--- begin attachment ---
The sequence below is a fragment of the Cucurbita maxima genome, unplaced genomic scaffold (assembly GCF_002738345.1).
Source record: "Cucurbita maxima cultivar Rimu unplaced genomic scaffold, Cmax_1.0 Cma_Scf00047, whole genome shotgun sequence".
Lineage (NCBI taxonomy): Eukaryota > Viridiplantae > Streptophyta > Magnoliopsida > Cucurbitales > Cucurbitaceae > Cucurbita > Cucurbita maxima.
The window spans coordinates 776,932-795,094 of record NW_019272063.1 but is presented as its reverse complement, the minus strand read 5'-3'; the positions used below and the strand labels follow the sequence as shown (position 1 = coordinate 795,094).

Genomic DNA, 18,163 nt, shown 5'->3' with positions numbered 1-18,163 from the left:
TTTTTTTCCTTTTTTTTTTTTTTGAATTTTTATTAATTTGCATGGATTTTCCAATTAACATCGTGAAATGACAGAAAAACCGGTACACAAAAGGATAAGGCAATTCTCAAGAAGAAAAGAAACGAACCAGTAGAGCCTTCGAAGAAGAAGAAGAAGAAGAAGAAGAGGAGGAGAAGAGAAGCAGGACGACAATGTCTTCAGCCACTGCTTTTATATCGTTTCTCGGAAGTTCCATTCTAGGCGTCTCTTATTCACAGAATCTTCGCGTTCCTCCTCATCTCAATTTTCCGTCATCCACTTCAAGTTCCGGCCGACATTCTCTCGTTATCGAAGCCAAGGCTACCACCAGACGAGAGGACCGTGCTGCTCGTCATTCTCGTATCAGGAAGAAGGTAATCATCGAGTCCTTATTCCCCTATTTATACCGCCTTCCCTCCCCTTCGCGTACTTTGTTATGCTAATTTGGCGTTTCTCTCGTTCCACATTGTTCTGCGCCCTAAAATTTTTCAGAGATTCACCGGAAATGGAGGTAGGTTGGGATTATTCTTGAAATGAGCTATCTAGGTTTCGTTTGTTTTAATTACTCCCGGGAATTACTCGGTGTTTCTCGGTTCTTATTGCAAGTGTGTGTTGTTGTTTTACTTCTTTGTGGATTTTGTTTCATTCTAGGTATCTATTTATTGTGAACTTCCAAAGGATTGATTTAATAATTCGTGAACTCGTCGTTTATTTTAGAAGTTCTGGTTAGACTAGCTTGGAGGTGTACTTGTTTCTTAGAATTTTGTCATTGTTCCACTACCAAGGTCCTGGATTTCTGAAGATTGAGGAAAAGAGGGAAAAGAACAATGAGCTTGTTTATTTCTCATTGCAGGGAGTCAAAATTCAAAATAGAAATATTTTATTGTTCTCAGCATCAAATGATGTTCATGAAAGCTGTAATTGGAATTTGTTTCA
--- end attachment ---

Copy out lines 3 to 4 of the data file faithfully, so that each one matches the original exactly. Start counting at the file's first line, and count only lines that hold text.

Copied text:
Lineage (NCBI taxonomy): Eukaryota > Viridiplantae > Streptophyta > Magnoliopsida > Cucurbitales > Cucurbitaceae > Cucurbita > Cucurbita maxima.
The window spans coordinates 776,932-795,094 of record NW_019272063.1 but is presented as its reverse complement, the minus strand read 5'-3'; the positions used below and the strand labels follow the sequence as shown (position 1 = coordinate 795,094).